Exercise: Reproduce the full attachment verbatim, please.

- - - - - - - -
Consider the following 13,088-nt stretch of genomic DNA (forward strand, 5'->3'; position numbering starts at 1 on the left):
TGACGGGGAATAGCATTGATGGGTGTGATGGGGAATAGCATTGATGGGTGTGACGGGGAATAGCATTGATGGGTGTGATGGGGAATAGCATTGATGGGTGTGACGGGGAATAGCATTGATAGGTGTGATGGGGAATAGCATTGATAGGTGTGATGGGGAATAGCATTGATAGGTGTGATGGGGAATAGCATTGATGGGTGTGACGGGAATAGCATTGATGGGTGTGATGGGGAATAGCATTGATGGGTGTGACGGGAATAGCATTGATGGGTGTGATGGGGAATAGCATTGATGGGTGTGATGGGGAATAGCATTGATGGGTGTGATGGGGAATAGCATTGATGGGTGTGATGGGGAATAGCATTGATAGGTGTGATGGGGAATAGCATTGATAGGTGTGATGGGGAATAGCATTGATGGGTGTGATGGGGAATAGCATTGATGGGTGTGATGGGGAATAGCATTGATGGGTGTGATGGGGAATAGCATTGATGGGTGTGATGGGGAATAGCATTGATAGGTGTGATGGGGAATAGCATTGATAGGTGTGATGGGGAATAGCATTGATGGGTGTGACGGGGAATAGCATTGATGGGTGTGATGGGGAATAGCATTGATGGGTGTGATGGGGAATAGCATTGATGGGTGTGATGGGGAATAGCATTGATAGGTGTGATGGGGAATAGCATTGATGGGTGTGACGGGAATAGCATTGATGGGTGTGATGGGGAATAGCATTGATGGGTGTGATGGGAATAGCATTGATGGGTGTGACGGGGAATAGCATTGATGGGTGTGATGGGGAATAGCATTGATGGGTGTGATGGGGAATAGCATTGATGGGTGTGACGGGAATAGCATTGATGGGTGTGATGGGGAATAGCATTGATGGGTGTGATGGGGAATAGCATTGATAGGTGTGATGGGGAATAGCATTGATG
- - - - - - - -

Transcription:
Consider the following 13,088-nt stretch of genomic DNA (forward strand, 5'->3'; position numbering starts at 1 on the left):
TGACGGGGAATAGCATTGATGGGTGTGATGGGGAATAGCATTGATGGGTGTGACGGGGAATAGCATTGATGGGTGTGATGGGGAATAGCATTGATGGGTGTGACGGGGAATAGCATTGATAGGTGTGATGGGGAATAGCATTGATAGGTGTGATGGGGAATAGCATTGATAGGTGTGATGGGGAATAGCATTGATGGGTGTGACGGGAATAGCATTGATGGGTGTGATGGGGAATAGCATTGATGGGTGTGACGGGAATAGCATTGATGGGTGTGATGGGGAATAGCATTGATGGGTGTGATGGGGAATAGCATTGATGGGTGTGATGGGGAATAGCATTGATGGGTGTGATGGGGAATAGCATTGATAGGTGTGATGGGGAATAGCATTGATAGGTGTGATGGGGAATAGCATTGATGGGTGTGATGGGGAATAGCATTGATGGGTGTGATGGGGAATAGCATTGATGGGTGTGATGGGGAATAGCATTGATGGGTGTGATGGGGAATAGCATTGATAGGTGTGATGGGGAATAGCATTGATAGGTGTGATGGGGAATAGCATTGATGGGTGTGACGGGGAATAGCATTGATGGGTGTGATGGGGAATAGCATTGATGGGTGTGATGGGGAATAGCATTGATGGGTGTGATGGGGAATAGCATTGATAGGTGTGATGGGGAATAGCATTGATGGGTGTGACGGGAATAGCATTGATGGGTGTGATGGGGAATAGCATTGATGGGTGTGATGGGAATAGCATTGATGGGTGTGACGGGGAATAGCATTGATGGGTGTGATGGGGAATAGCATTGATGGGTGTGATGGGGAATAGCATTGATGGGTGTGACGGGAATAGCATTGATGGGTGTGATGGGGAATAGCATTGATGGGTGTGATGGGGAATAGCATTGATAGGTGTGATGGGGAATAGCATTGATG